# Looking for the font which has light condensed Greek letters (matching lmttlc)

I am using the mathastext package typsetting some historic literatures. I've chosen the Latin Modern Typewriter Light Condensed font for default font just on the consideration of saving paper. Here is the MWE:

\documentclass{article}
\usepackage[no-math]{fontspec}
\setmainfont{Latin Modern  Mono Light Cond}
\usepackage{amsmath}
\usepackage[basic]{mathastext}
\begin{document}
Lorem ipsum dolor sit amet, consectetuer adipiscing elit. Ut purus elit, vestibulum ut,
placerat ac, adipiscing vitae, felis. Curabitur dictum gravida mauris. Nam arcu libero,
nonummy eget, consectetuer id, vulputate a, magna. Donec vehicula augue eu neque.
\begin{gather*}
1+\frac{1}{4}+\frac{1}{9}+\cdots =\frac{\pi}{6}\\
\frac{\ln x}{\ln\alpha}=\log_{\alpha}x\\
f(x)=\frac{1}{\sigma\sqrt{2\pi}}\exp\left(-\frac{(x-\mu)^2}{2\sigma^2}\right)
\end{gather*}
\end{document}


You can see the Greek letters are too big. I compiled the code file via XeLaTeX BTW.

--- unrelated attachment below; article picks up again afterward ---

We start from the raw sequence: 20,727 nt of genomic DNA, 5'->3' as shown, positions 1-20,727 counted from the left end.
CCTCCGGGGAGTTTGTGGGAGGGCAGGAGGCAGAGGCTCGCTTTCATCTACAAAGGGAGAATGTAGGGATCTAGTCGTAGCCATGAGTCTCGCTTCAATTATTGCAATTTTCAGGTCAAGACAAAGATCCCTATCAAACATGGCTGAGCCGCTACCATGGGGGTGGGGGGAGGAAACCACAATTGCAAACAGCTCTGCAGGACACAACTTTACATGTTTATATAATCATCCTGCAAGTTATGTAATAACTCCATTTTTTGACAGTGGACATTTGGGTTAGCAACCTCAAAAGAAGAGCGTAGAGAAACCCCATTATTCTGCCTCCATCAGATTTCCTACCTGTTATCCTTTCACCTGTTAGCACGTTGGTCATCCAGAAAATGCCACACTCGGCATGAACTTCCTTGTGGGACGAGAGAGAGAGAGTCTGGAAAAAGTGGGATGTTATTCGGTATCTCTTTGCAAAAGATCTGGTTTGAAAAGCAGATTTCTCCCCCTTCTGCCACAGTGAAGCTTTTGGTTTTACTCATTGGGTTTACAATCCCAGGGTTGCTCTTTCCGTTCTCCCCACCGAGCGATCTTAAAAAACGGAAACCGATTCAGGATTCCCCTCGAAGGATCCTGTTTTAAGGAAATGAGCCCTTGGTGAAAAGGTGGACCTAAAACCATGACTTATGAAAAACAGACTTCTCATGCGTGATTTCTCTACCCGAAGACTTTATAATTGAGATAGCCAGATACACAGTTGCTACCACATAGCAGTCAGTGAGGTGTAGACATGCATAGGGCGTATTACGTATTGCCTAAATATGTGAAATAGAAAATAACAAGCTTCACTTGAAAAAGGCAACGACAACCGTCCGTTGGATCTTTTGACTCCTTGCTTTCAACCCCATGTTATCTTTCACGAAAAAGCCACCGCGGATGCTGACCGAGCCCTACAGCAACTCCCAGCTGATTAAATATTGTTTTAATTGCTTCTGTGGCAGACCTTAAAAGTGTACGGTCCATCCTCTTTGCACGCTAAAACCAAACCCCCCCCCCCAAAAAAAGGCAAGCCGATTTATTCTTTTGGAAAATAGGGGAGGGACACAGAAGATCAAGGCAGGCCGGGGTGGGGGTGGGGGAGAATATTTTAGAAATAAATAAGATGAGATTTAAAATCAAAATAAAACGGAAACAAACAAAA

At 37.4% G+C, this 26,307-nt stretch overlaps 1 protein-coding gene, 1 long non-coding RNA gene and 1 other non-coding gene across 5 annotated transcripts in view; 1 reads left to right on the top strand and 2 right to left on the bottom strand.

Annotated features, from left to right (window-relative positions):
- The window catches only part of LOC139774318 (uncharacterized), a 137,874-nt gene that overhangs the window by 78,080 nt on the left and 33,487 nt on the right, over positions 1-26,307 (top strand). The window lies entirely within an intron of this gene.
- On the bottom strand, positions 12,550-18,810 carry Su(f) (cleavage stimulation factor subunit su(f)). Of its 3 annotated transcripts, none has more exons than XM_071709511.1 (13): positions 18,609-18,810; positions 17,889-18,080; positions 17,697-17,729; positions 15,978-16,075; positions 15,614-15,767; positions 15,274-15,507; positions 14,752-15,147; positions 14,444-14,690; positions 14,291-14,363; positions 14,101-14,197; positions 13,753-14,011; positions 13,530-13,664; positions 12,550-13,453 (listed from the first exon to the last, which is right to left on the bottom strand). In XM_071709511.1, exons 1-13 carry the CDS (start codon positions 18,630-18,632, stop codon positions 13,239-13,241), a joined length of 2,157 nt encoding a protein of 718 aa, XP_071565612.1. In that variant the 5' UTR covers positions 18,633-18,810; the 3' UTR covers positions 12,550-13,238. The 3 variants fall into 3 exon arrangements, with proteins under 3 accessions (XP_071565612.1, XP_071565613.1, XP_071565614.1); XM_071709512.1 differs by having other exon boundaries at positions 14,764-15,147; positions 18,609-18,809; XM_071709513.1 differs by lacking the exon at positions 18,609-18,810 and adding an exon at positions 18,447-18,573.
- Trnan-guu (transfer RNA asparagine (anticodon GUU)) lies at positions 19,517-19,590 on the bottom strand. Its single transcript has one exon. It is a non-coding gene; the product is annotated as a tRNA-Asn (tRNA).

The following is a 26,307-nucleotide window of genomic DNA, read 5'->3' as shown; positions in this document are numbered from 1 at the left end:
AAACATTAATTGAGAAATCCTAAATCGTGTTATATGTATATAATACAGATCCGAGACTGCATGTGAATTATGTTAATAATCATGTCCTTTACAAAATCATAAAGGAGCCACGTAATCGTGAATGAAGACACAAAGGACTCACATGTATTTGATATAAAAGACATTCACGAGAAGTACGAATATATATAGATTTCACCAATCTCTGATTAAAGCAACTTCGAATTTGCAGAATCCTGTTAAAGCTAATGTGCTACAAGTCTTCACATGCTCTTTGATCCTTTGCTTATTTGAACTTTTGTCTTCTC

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Welcome to TeX.SX! You can have a look on our starter guide to familiarize yourself further with our format. I added your picture in, so the problem can be seen immediately. – mafp Jun 24 '13 at 10:45
Perhaps \usepackage[basic,eulergreek]{mathastext} \MTEulerScale{0.9} but Greek letters appear a bit too bold. – jfbu Jun 24 '13 at 14:03
I also tried \usepackage[style=French,scale=0.88]{libgreek}\usepackage[basic]{mathastext} but again the glyphs appear too bold. – jfbu Jun 24 '13 at 14:12

Using mathspec to select the Greek glyphs from an OpenType font, here is with DejaVu Serif Condensed:

vs

(on the right I added the result of using mathastext without the basic option; in my opinion this is better: look at the = sign and at the (small) parentheses)

I did not experiment much more as I used the CharacterViewer on my Mac to try to identify candidate fonts, but the fonts from the TexLive 2013 repertory are not known to the system, so I only had the system fonts and a few I installed. Also note that for some reason I must specify the font filename when using xelatex with TexLive installed OpenType fonts.

\documentclass{article}
\usepackage{amsmath}
\usepackage[no-math]{fontspec}

\setmainfont[ExternalLocation]{lmmonoltcond10-regular}
% je ne peux pas faire ici sur TL2010:
% \setmainfont{Latin Modern Mono Light Cond}
% et ça ne marche pas non plus sur le Mac avec TL2013.